The physical act of setting up a camera to catch images is relatively easy. It is when you are attempting to hide the camera that the difficult increases.
In order to capture the right image, you have to make sure all the aspects that come together to make a good image are in place and that includes the best possible placement of the camera itself. This can be challenging when attempting to hide the camera so the subject does not realize the image has been captured so prior planning is key to getting a successful, hidden camera, image capture.
Not Just For Evil Geniuses
Not all reasons for wanting to hide a camera are for nefarious reasons. They can be for artistic purposes, or in the case of trail cameras not wanting to spook your subject or just want some added security to your home or property. It can be for just wanting to know what is going on when you are not around.
Regardless of your specific reason, it is always best to check with your local authorities to ensure that placing cameras do not violate any local rules or regulations.
This includes trail cameras as some states and locals have rules against using trail cameras. In any case, better to be safe than run afoul of the local powers that be.
X Marks The Spot Or Location
From the subject’s perspective, where is the best location to cover all the action of this specific spot. Look at what the subject can see where they are located. This point of view is very important, as you do not want to change the look of this perspective.
For example, if you see a book shelf, make sure that the book shelf looks the same after you place the camera. Basically, when you are going to place a hidden camera, don’t change anything the subject might see.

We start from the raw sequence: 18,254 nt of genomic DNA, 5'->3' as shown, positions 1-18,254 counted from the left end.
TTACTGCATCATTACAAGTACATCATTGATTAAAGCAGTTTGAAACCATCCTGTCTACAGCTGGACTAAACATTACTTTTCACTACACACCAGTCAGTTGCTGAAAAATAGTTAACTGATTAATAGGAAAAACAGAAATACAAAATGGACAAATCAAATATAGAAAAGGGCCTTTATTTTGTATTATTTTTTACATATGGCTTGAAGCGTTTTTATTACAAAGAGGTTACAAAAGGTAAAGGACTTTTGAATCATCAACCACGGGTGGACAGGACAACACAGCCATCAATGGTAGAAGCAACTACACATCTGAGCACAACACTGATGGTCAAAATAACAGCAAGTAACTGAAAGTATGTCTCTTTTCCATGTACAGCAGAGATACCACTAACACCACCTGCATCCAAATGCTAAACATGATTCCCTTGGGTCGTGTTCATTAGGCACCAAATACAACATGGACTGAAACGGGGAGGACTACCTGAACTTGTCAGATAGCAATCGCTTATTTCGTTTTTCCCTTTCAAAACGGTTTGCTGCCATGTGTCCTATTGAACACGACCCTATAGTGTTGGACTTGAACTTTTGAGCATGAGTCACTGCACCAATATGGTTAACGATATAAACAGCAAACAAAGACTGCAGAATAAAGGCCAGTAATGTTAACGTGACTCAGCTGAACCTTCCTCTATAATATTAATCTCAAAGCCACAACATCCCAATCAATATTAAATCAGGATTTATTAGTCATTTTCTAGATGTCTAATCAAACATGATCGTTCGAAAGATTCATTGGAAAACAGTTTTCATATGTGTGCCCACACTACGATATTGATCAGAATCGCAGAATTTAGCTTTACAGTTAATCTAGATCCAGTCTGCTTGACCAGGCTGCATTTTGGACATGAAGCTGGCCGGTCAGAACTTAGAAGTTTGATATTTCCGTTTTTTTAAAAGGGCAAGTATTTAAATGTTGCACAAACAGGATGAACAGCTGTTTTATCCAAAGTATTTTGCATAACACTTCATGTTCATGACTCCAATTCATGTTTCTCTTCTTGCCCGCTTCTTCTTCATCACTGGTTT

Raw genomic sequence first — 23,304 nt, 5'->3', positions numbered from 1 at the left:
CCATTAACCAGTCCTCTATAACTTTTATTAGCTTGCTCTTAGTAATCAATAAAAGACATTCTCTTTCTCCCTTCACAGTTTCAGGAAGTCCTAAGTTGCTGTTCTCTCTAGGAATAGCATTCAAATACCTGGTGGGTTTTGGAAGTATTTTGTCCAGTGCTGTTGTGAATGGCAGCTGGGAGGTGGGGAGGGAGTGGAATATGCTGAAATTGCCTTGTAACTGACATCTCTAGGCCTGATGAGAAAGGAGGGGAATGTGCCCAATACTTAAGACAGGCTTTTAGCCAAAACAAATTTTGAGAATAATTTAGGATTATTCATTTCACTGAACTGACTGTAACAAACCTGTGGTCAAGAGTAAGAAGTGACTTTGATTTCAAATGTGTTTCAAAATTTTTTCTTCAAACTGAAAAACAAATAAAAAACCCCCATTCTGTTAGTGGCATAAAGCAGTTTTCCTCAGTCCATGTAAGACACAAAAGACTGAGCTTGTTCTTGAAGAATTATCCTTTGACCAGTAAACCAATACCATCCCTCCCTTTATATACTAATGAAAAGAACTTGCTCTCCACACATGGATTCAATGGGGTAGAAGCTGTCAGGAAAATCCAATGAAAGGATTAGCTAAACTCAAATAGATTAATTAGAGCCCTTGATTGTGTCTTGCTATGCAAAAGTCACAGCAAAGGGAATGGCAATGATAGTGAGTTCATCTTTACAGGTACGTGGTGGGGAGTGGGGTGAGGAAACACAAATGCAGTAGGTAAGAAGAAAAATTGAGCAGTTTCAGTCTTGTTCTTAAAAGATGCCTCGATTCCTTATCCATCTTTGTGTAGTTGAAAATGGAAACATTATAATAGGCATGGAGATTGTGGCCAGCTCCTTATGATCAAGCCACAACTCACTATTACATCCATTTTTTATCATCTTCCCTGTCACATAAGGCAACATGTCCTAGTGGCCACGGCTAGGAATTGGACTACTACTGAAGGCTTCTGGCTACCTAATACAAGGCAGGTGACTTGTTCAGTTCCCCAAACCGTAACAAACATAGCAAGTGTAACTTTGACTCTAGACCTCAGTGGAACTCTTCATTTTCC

If your subject is a person, the odds of them detecting something out of the ordinary is pretty good, even if they haven’t been to this location before.
Know Where To Look
Now that you know how things look from the subject’s point of view, you want to place the camera in the places you did not notice. Sounds counter intuitive but the camera should be placed where it is easy to overlook with a simple scan around the area. The two most common areas to look for are areas both above and blow the centerline of the eye.
Now the exact distance is different for each person but a good general rule of thumb is three feet off the centerline of the eye, both above and below the center vision line, you should avoid with your camera placement. This is actually easy to visualize.
Stand in the location or area and image a line going across the center of your eye. As you look out, the three feet above this line and below this line is where you should not put the camera. This is not necessary if you are attempting to capture game.
Importance Of Blending
Now you know how things look and where not to put the camera, so you can move on to the actual placement. Importantly, the camera should blend in with its surroundings. Don’t put a white camera on a black background, so to speak. A good hidden camera looks like it belongs there and is part of the scenery.
This can also be important with trail cameras as they should blend with the environment. The caveat is to make sure you do not disturb the contents in the room or location. As this could draw attention to the camera location.
Remember, there is no specific way to place a hidden camera as it depends on a wide range of variables. The information above will help you select the right spot and location but no guide is foolproof.
At also depends on what or who you are trying to capture on film and many other different aspects. It can also depend on the camera as well.
There is one final consideration when the desire to hide a camera strikes. A person can always place dummy cameras as well as a real one to capture an image. This can be beneficial if the subject is actively looking for cameras. Regardless of who, what, when, where and how, remember to check with your local authorities concerning the use of hidden cameras.